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Questions on how to choose a vet

post #1 of 6
Thread Starter 
Could someone give me some guidelines on how to choose a vet? There are only about six listed in the yellow pages in my town, and I'm not sure they all even work with small animals. I just would like to find out some right questions to discover the best vet for my situation and needs; rather my cats' needs and situation.
post #2 of 6
I would call them first and get a general idea of pricing and hours of operation (when they are closed who do they reccomend for emergancy cases), and get a feel for how they come across over the phone. Then I would maybe stop by and take a look around, is it clean or dirty, if their are other people there with their pets how are they being treated by the staff, are the staff willing to talk with you and answer any questions, how many vets do they have practicing there, things like that. Once you get that far I would set up an appointment for an exam or vaccines or such and see how you and the vet hit it off, how does your pet seem to react to the vet (though some pets prefer men/women and some won't like any vet you choose), and go from there. Having a good working relationship with your vet is beneficial for all of you.
post #3 of 6
I agree with all of the above. Simply visiting each one - walking in and asking a couple of questions - will tell you alot about the vet.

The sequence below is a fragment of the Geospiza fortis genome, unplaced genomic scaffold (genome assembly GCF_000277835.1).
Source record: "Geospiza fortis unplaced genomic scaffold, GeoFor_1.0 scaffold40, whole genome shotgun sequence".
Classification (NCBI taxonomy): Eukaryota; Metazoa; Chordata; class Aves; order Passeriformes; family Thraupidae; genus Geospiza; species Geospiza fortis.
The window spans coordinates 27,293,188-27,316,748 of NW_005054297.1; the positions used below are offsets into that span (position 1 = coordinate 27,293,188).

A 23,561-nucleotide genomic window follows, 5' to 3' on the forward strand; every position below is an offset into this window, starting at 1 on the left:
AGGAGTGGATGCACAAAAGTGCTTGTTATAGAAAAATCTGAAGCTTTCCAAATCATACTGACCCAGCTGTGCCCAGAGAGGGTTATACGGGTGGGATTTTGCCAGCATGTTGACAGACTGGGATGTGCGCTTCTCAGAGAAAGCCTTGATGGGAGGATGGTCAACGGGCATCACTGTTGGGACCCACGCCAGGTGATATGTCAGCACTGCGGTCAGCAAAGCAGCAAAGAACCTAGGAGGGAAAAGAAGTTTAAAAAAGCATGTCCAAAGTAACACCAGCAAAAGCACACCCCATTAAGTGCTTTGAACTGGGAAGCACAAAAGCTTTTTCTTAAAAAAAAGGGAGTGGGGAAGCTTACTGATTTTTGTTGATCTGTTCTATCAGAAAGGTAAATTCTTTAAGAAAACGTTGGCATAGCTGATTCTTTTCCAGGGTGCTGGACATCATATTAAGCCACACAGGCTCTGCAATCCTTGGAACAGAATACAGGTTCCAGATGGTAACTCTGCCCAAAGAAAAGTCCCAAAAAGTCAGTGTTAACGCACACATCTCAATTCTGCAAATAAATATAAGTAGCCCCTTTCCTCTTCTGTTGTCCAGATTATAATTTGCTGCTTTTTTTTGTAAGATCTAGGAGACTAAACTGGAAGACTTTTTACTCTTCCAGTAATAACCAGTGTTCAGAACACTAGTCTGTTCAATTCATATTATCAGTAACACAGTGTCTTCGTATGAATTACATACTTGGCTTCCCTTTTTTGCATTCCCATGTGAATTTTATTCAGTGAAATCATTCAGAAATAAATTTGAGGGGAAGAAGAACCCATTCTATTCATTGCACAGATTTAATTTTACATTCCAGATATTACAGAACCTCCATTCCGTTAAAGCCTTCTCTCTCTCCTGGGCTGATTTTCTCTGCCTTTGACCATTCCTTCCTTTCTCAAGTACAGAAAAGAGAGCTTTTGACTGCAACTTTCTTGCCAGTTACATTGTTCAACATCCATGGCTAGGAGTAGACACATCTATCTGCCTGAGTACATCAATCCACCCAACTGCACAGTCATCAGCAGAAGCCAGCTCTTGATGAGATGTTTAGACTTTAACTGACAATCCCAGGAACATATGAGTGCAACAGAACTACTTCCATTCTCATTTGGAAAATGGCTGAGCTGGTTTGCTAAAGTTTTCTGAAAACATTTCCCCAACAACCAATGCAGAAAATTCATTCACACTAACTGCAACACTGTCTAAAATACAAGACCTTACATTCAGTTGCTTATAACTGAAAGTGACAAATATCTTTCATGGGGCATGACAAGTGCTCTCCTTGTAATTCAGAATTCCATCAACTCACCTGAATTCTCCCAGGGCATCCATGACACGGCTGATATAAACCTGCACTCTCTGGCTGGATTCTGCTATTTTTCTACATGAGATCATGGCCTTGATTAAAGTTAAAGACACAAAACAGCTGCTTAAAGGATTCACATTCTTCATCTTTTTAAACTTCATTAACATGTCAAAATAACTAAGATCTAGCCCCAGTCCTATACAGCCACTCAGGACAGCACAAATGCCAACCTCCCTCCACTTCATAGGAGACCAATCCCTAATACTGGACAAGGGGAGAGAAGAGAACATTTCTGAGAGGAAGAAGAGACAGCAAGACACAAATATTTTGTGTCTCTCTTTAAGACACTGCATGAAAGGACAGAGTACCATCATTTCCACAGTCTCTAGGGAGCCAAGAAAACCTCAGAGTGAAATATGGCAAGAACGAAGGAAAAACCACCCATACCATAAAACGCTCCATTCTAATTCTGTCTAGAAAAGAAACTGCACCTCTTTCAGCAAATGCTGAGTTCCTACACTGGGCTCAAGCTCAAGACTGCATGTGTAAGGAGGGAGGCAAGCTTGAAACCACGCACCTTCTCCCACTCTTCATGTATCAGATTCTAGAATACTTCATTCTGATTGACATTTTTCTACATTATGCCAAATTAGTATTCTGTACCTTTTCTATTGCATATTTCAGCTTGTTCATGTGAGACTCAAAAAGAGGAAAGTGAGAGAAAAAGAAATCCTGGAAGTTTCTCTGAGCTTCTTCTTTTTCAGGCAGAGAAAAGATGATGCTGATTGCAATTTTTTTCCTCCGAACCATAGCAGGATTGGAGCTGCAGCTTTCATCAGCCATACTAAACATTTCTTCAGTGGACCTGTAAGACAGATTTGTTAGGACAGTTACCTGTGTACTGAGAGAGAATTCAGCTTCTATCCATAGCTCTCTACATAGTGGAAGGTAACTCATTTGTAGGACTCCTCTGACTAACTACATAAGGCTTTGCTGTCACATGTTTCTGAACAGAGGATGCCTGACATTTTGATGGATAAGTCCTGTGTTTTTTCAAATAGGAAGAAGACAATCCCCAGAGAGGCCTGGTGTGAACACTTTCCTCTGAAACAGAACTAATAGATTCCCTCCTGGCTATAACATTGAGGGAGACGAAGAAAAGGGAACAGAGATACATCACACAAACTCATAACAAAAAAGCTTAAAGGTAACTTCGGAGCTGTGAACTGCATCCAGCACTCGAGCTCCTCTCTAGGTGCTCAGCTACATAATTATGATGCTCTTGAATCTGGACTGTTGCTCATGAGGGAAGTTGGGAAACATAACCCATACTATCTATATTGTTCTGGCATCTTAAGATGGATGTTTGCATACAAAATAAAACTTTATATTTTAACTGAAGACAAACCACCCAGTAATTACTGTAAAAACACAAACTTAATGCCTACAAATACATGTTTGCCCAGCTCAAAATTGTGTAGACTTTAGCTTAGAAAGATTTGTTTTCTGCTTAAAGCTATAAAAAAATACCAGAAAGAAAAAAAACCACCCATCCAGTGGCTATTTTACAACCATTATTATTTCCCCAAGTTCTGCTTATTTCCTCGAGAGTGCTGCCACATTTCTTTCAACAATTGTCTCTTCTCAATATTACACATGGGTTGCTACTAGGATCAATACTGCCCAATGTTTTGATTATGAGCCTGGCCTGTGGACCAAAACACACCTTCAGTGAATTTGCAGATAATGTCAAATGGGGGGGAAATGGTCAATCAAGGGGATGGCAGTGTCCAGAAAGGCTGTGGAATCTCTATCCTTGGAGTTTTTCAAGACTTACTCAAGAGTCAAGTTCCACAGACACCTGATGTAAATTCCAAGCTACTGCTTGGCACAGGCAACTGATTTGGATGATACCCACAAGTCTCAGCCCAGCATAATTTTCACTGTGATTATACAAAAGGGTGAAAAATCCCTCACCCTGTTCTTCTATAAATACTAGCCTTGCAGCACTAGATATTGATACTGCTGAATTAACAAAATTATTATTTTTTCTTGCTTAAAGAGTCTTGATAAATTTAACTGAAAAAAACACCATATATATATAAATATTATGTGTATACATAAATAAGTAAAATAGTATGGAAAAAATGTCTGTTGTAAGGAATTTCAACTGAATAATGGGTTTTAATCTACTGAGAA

My vet has VERY friendly hours 7 days a week and is AAHA certified - http://www.healthypet.com/ - I think she's terrific for many other reasons but these were some of the things I noticed when searching for a vet. I also noticed on my first visit that her building is extremely clean and well maintained and I liked that - told me alot about her.

One appointment with the vet office will tell you ALOT about the outpatient nurses and the vet and about their "bedside manner". Good luck.
post #4 of 6
ASk what they will do on your first visit and confirm it by being there throughout the exam. I have met vets who barely touch an animal when they first come in for shots. You need someone who is really 'hands-on', who routinely feels the internal organs, looks in the eyes, ears and mouth, and seems to enjoy the contact with an animal. This sounds obvious, but there are vets who don't, or who only like some kinds of animal, or who won't let the owner be present.
post #5 of 6
I love going to the vet, it is such a wonderful facility. She's also a cat vet, so no dogs are there. I went in before the first appointment, got to talk to the staff, asked to be shown around. I saw where they do grooming, and where some cats are boarded, and their playroom. The whole atmosphere is peaceful and inviting, with cat accessories. Talking to the staff was the best and I even told the vet later that her staff is wondeful.

Now....my cats don't enjoy going there though.

Oh, and my vet happens to be the one who neutered both my cats before I even got them, shes the vet volunteer for the rescue agency, and donates all those services to them. That was a nice touch.

Often when I go to the vet I meet the lady I got my cats from, in there with a batch of 10-15 kittens at a time, for checkups and shots and such.

So go into places and see how you feel there. You can always change.
post #6 of 6
I would also ask other "animal" people in the area who they use and why. There will be stories about all of the clinics floating around out there both good and bad but if all (or the majority) the people you ask use one or two clinics-odds are they would be good.
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